BiOptix announces partnership with XTAL BioStructures
BOULDER, Colo.—BiOptix, a life-sciences tools company that provides what it calls “an affordable and powerful solution for drug discovery scientists that require label-free, real-time detection of biomolecular interactions,” announces that Natick, Mass.-based XTAL BioStructures Inc., a pharmaceutical and biotechnology industries service provider, is adding the BiOptix 404pi to its suite of biophysical tools.
XTAL BioStructures is a contract research organization that provides drug discovery and intellectual property development services to the pharmaceutical and biotechnology industries, including high-quality protein production, biophysical characterization and X-ray crystallography with a focus on affinity-based screening techniques.
“This partnership will further XTAL’s dedication to providing high-quality research services through the availability of the BiOptix Enhanced Surface Plasmon Resonance (e-SPR) technology, an advanced and highly sensitive optical technology,” said Dr. Robert K. Suto, president and chief scientific officer of XTAL BioStructures.
XTAL is now able to offer customers access to BiOptix’s patented e-SPR technology, which delivers high sensitivity (100 Da) and higher throughput by combining proprietary technology with an advanced, multi-injector fluidics system.
“With the addition of the BiOptix 404pi label-free system to their existing suite of biophysical tools, both companies can now work together to assist those customers who need both biophysical assessment and real-time, label-free interaction analysis to move their drug discovery projects forward,” said Rick Whitcomb, president and CEO of BiOptix.
Oracle gets busy
REDWOOD SHORES, Calif.—Oracle has made a number of announcements recently about new customers in the life-sciences sector. In July, it noted that Kowa Company Ltd., a Japanese pharmaceutical company with affiliates in North America, Asia and Europe, has migrated to Oracle Argus Cloud Service Global and Oracle Argus Cloud Japan, which are expected to help Kowa manage compliance with the increasingly complex regulatory requirements and reduce its overall pharmacovigilance IT spending.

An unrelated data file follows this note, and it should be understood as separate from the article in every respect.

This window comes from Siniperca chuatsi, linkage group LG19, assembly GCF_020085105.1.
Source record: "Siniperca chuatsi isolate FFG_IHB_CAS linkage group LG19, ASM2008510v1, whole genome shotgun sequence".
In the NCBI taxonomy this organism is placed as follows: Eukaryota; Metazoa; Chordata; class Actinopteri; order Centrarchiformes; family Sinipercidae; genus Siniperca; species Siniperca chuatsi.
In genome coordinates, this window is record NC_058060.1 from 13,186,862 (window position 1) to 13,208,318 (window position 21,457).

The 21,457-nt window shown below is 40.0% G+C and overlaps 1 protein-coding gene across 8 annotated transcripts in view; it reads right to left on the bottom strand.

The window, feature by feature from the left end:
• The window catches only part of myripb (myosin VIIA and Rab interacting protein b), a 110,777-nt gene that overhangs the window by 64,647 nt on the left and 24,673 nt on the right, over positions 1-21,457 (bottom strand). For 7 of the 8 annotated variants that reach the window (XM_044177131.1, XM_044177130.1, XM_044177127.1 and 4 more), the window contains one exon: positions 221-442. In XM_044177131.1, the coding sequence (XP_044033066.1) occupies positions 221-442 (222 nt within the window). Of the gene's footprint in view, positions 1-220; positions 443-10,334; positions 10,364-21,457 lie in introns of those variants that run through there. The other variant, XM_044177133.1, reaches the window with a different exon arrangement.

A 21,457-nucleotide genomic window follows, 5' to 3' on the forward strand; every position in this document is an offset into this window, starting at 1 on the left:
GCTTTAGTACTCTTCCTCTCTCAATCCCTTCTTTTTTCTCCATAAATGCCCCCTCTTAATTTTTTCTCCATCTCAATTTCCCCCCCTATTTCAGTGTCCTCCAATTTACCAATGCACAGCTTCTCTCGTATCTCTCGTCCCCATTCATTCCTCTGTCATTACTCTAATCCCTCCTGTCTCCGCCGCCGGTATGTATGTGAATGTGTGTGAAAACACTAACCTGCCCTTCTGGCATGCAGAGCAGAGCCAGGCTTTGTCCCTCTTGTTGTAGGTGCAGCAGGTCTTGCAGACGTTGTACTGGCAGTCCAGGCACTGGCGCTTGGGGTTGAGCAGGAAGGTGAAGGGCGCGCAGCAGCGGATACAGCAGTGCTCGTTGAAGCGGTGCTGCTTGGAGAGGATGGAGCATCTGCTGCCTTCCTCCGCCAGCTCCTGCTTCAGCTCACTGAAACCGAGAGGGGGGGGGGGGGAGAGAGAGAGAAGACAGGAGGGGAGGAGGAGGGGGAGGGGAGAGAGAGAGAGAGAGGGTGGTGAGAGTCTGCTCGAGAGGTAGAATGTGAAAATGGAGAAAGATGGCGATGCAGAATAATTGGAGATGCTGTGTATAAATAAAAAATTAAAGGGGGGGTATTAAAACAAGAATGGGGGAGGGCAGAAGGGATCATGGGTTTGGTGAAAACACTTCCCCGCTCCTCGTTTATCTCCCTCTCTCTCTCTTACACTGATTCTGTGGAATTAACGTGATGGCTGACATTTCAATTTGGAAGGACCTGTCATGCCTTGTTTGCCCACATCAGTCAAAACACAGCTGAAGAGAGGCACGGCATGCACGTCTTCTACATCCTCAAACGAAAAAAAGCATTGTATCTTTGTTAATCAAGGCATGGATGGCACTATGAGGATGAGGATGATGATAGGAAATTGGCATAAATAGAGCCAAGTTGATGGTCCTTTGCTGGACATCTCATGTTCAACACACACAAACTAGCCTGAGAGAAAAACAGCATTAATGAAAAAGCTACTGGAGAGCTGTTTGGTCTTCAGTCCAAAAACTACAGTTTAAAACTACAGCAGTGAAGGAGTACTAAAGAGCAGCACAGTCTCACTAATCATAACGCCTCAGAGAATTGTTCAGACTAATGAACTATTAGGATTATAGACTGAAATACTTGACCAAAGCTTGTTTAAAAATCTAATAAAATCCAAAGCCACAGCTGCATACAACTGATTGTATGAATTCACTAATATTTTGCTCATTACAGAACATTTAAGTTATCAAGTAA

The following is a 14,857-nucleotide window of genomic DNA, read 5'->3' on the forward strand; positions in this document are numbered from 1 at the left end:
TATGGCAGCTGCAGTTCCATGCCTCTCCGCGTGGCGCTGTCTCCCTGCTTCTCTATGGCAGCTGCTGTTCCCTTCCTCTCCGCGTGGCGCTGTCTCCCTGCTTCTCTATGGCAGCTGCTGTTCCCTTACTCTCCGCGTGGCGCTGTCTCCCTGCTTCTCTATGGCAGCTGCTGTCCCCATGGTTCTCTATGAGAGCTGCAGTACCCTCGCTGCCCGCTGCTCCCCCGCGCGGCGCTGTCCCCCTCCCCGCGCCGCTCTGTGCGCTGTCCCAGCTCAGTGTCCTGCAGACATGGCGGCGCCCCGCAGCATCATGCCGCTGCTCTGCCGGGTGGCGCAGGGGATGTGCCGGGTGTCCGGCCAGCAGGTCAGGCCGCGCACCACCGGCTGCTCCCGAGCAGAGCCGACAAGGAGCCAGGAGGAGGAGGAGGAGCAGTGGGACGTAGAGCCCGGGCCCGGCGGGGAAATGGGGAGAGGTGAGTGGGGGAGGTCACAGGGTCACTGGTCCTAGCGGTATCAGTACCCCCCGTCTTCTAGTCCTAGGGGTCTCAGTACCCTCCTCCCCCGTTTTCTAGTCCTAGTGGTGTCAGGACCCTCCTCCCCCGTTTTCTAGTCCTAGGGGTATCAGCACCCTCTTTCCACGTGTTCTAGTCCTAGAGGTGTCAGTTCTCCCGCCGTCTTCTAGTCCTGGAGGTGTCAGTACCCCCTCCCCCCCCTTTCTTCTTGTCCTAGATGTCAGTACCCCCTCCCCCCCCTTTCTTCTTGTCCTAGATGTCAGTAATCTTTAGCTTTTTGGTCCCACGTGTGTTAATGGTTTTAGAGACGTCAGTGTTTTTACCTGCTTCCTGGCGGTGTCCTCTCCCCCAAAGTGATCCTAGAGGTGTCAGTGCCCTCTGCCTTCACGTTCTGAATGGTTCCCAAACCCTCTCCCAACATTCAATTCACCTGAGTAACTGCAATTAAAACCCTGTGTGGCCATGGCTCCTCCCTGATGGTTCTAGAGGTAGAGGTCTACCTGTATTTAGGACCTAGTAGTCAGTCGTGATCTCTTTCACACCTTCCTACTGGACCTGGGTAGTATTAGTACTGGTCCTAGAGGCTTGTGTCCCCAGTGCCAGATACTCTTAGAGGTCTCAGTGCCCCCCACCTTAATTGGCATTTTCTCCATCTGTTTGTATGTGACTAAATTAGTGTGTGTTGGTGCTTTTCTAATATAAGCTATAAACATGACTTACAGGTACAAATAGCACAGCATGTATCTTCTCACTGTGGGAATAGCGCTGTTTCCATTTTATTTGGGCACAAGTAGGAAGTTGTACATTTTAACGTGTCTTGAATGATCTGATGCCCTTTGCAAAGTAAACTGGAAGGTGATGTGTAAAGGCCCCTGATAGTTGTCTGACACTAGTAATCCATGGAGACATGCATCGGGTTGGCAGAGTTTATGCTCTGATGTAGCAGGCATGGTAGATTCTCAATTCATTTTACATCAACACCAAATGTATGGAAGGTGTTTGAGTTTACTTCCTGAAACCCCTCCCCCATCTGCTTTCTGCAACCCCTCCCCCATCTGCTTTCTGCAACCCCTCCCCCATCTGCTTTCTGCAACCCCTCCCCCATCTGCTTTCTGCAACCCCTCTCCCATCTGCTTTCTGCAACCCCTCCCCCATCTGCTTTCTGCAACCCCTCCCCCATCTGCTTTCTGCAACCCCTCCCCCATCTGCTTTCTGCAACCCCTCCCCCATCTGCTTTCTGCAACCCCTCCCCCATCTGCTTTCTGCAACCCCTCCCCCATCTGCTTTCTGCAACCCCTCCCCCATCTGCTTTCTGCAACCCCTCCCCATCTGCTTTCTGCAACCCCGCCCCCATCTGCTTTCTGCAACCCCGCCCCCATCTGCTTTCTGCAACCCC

Further, on Sept. 29, Oracle noted that emerging biopharmaceutical organizations face a growing number of regulatory requirements and, due to increased competition, acute pressure to speed time to market, following that with an announcement that 93 such emerging biopharma organizations worldwide have become new customers in the past year, adopting Oracle Health Sciences solutions.
Late September saw a more focused and specific announcement as well, that LSK Global Pharma Services, a full-service contract research organization in South Korea, had adopted cloud-based Oracle Health Sciences InForm to improve its clinical development processes, streamline data capture and speed up trial timelines.
G:BOX Chemi XRQ used to study mechanisms of cardiac myocyte function
FREDERICK, Md.—Syngene, a global manufacturer of image analysis solutions, noted recently that the G:BOX Chemi XRQ high-resolution, multiapplication image analysis system is being successfully used at the Lithuanian University of Health Sciences Academy of Medicine to study molecular mechanisms of cardiac stem cell function that could help in developing stem cell therapies for heart repair.
Researchers in the Laboratory of Cell Culture at the university are using the G:BOX Chemi XRQ system to image and analyze proteins on chemiluminescent western blots and DNA gels stained with SYBR Safe dyes. The image analysis data is being used to investigate the effects that genetic modification have on how stem cells differentiate into cardiac myocytes and integrate into cardiac tissue.
Dr. Ieva Antanaviciute, a research scientist at the Laboratory of Cell Culture stated: “Our lab is focused on gap junction-mediated intercellular communication. We study expression of gap junction proteins (connexins) under different environmental conditions in model cell lines (HeLa) also skeletal myoblast. To analyze our results, we need an imager that can perform well with DNA gels as well as chemiluminescent western blots. We reviewed a range of imaging systems because we wanted to get the best value for our money. The price and service are what attracted us to the G:BOX Chemi XRQ, as the system generated good, publication-quality images and we have the opportunity to upgrade with different filters. This is excellent for our lab, as in the future we may want to analyze florescent western blots. “
Raising the bar with Chemi FP western blot substrate?
SAN FRANCISCO—Gel Company/Aplegen recently announced “its most sensitive HRP substrate for western blotting yet,” a chemiluminescent product that joins the company’s extensive range of more than 800 reagents and consumables for life-sciences researchers.
Chemi FP reportedly has attomole sensitivity and a very long- lasting signal output. The light emission is stable for 10 times longer than with typical ECL substrates. This now enables the user to detect bands not usually visualized with other substrates that are commonly used. Importantly, the high signal-to-noise level and large dynamic range of the product makes it ideal for quantifying low-intensity bands, the company maintains, and the chemilfluorescence emission allows the Chemi FP to be imaged using chemifluorescence imaging techniques in addition to traditional CCD imaging systems and film.